Graham Roos in conversation with Melanie Spanswick

I recently caught up with producer, writer and performer Graham Roos and we talked all about his life and career. Graham is Creative Artist in Residence at the University of Buckingham and Artistic Director of Seven Star Productions; the latter being a wonderful stable of artists and performers who present concerts and performances consisting primarily of words and music. Yvonne Evans is the founder of this agency and I’m delighted to be featured on this roster too,  presenting a programme of Melodramas with pianist Anthony Hewitt.

Graham’s career has spanned the media of poetry, opera, theatre, TV and film. Educated at Rugby School and Great Eastern Stage School, he trained under legendary opera impresario Alan Sievewright. Graham’s first book Rave was published by Oberon Books in 1998 and was followed by Quest an experimental CD of spoken word and music in 2001. Later that year he co-founded Large Magazine UK – a unique and eclectic blend of satire and imagery which under his aegis won Best Front Cover of the year at the Magazine Design Awards 2003.

In 2004 he took an MA in Screen Arts at the Northern Media School and began to create a series of cine-poems starring Janet Suzman, Donald Sinden and Fenella Fielding. From 2008 – 2009 he was project poet to the Royal Opera House’s Opera Genesis working with Dominic Muldowney as librettist and culminating in the Art of News at Kings Place.

In 2010 he was appointed the first Creative Artist in Residence to the University of Buckingham where the University Press published his third work Apocalypse Calypso which was largely the result of his previous work in The Art of News.  Graham is currently working as playwright tutor at LAMDA and is working on a new play Popessa and a fourth collection of poetry The Care of Ravens.


My publications:

For much more information about how to practice piano repertoire, take a look at my piano course, Play it again: PIANO (published by Schott Music). Covering a huge array of styles and genres, the course features a large collection of progressive, graded piano repertoire from approximately Grade 1 to advanced diploma level, with copious practice tips for every piece. A convenient and beneficial course for students of any age, with or without a teacher, and it can also be used alongside piano examination syllabuses too.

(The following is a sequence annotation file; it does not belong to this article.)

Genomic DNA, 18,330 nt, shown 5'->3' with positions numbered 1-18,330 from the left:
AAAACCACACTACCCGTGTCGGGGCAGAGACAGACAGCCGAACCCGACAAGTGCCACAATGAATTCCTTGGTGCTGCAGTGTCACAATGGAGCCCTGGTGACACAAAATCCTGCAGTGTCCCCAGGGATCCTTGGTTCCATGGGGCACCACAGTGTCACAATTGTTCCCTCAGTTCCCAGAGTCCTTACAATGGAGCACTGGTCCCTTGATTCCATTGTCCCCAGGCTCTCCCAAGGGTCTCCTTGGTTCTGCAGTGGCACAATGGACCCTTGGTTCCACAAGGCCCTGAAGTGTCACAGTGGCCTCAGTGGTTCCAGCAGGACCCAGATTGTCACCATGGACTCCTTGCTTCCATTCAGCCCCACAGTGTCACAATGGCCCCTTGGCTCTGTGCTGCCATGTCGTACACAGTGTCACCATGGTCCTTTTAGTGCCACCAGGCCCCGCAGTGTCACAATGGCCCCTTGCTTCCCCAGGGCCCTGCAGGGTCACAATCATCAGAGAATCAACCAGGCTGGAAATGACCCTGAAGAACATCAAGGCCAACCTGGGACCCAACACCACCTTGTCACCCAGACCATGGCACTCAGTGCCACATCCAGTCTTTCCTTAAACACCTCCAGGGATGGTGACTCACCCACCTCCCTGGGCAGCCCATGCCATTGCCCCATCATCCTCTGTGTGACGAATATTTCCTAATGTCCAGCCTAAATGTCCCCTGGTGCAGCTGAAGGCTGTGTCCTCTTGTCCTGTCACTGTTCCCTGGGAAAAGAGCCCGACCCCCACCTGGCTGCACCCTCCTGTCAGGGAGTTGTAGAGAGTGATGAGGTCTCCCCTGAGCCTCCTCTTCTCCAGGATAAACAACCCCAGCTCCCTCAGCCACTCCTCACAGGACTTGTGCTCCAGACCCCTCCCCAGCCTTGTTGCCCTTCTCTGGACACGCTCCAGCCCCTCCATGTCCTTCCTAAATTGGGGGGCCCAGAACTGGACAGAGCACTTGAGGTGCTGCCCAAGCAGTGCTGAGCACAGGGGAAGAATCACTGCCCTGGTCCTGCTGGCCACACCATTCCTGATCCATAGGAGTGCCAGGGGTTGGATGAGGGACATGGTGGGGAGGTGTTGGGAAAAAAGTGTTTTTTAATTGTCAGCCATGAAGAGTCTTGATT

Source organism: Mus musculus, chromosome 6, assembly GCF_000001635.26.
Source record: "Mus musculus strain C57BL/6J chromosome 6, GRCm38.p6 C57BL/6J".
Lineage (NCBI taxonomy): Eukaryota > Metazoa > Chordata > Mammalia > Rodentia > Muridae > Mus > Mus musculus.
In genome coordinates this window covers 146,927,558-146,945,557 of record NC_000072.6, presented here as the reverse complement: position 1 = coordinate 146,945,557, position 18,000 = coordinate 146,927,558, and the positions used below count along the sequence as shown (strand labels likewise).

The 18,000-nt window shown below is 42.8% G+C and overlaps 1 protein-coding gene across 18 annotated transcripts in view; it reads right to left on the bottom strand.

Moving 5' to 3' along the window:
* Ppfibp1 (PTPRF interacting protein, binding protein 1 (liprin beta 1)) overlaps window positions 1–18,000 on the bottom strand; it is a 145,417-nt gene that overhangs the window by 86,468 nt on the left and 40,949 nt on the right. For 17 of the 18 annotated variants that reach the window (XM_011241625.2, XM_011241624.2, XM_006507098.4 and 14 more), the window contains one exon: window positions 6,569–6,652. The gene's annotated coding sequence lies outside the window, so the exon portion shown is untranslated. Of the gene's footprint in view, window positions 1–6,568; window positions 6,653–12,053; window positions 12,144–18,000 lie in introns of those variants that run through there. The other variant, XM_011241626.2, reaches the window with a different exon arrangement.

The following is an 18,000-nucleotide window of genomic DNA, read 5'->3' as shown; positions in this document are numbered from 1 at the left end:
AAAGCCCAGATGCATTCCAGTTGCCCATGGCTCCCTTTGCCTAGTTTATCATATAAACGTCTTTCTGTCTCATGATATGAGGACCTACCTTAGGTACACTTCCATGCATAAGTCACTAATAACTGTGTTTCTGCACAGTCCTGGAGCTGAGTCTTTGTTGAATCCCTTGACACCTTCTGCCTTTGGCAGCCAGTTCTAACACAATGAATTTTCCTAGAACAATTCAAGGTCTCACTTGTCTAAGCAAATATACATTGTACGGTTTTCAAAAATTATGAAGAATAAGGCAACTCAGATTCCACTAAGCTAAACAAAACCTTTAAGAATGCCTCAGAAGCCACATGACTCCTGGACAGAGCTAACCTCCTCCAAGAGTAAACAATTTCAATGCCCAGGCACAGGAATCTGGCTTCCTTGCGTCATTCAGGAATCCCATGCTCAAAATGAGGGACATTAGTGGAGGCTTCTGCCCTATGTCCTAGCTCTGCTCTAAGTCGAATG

You can find out more about my other piano publications and compositions here.


 

Jessica Duchen in conversation with Melanie Spanswick

My Music Talk interview guest today is music journalist and author Jessica Duchen. We met up at Steinway Hall in London earlier this week to chat about her career.

Jessica was born in London, where her parents settled after leaving South Africa.  She regrets that she can’t remember her encounter with JR Tolkein in  Oxford at the age of six, which has become a family legend. She first  tried to write a novel when she was 12 and her efforts soon found their  way into the hands of a distinguished author and a literary agent, who  both provided valuable encouragement. After studying music at Cambridge  and piano with Joan Havill at the Guildhall School of Music and Drama,  she worked as an editor in music publishing and magazines until going  freelance to develop her writing.

As a journalist, she writes regularly for The Independent and has interviewed most of the world’s finest musicians (see Archive). Her work appears frequently in BBC Music Magazine, Opera News, Pianist  Magazine, Classical Music and The Strad, among others, and she  contributes to BBC Radio 3.

She has given  pre-concert talks at Symphony Hall, Birmingham, the Barbican, the  Wigmore and the Royal Festival Hall and served on the juries of the  Royal Philharmonic Society Awards and the BBC Music Magazine CD Awards.  Jessica Duchen’s  Classical Music Blog has frequently been ranked among the world’s top blogs of its kind.